The second area I want to look at is the promotion of gender fluidity from around 3 onwards, pushed by things like the No Outsiders and All about Me programmes. The rationale put forward by activist groups such as Stonewall – and seemingly taken over wholesale by the DfE and Ofsted – is that children need to learn as early as possible the full range of diverse relationships in Britain today, so that they learn to be tolerant and inclusive. Above all, they must learn not to bully those who are ‘different’ because of their sexuality. According to official figures released by the ONS, LGBT bullying accounts for around at most only 4% of bullying, but you would think from the line being taken by Stonewall and some Government officials that pretty much the only form of bullying in schools is LGBT, and that the rest can be ignored.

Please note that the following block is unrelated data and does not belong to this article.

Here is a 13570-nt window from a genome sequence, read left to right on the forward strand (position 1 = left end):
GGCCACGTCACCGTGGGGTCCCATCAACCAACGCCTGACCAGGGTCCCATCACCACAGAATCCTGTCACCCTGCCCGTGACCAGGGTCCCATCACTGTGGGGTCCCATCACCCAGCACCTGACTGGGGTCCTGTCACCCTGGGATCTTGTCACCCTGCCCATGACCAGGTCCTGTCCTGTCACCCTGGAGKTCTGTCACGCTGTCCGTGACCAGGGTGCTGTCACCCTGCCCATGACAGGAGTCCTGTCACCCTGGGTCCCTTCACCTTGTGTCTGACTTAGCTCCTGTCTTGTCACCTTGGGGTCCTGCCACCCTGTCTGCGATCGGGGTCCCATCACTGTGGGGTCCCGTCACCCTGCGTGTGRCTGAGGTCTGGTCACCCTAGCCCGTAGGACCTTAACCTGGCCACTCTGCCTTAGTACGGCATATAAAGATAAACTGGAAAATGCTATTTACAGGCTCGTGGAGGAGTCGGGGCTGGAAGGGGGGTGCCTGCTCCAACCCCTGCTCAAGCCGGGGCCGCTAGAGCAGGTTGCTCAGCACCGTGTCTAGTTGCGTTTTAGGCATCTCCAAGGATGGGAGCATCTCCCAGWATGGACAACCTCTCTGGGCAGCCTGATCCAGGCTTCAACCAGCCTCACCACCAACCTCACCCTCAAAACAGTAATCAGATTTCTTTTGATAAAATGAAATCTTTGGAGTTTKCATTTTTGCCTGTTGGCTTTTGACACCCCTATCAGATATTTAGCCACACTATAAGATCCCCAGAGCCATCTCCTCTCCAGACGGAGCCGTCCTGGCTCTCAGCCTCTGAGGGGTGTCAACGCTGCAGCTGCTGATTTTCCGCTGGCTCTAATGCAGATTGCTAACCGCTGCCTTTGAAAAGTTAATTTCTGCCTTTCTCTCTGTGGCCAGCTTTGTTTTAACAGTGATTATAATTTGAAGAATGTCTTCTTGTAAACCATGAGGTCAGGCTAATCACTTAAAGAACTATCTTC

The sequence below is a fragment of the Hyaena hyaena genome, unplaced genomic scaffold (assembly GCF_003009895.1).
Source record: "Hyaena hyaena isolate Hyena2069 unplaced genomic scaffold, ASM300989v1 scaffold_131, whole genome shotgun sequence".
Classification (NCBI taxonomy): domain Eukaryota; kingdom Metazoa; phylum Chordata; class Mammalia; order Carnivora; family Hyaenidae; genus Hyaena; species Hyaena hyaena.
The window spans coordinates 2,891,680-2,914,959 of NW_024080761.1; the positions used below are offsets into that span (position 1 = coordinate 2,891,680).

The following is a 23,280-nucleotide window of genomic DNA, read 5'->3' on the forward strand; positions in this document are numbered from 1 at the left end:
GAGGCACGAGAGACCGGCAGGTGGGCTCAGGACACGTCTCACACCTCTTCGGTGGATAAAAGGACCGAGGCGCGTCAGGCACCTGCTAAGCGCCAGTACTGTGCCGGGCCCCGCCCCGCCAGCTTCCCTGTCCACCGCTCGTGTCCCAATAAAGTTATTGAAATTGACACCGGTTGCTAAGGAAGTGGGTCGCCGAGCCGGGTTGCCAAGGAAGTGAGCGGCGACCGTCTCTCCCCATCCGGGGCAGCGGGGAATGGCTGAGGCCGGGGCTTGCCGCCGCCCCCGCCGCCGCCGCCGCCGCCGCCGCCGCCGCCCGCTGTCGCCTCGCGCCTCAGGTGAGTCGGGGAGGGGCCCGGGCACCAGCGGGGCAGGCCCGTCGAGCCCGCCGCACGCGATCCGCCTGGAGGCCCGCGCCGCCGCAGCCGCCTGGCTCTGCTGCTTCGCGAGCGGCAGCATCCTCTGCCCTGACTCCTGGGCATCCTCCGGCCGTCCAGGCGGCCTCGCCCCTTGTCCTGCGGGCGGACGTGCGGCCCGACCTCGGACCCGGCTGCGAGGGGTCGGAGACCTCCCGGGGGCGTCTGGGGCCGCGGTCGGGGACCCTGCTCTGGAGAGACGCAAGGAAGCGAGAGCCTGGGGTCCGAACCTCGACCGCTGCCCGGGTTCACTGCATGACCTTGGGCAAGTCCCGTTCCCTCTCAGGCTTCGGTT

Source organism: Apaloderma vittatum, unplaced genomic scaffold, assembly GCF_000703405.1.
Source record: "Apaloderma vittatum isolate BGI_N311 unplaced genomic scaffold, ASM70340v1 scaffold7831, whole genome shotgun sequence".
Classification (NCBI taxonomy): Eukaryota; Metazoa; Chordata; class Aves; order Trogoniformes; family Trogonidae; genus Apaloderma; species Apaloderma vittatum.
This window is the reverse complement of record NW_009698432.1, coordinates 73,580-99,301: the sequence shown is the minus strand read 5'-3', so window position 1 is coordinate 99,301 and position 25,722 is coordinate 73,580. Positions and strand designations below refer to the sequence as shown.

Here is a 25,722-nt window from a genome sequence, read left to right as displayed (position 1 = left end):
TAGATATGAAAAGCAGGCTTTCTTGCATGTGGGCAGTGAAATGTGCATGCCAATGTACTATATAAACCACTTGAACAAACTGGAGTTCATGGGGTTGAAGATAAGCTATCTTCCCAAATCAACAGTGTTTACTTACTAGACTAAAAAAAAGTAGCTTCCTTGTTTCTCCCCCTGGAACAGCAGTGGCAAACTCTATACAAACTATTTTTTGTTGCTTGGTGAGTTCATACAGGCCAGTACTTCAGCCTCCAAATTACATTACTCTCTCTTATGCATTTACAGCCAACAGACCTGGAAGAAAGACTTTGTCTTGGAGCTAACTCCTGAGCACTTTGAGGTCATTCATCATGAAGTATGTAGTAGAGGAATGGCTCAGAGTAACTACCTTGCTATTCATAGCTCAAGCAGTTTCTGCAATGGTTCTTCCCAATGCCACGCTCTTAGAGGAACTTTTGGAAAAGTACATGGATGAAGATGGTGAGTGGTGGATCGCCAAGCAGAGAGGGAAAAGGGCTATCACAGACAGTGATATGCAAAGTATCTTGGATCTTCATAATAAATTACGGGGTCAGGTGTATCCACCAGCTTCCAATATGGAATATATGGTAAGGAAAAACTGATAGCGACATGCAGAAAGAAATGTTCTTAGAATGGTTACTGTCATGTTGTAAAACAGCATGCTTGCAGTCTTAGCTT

Perhaps an even greater problem than this, however, is that children – being subjected from age three to the messages that they can change their gender, if they want, and that they may be homosexual, because they have a best friend of the same sex – are having to grapple with concepts that they cannot understand, and which prematurely sexualise and confuse them.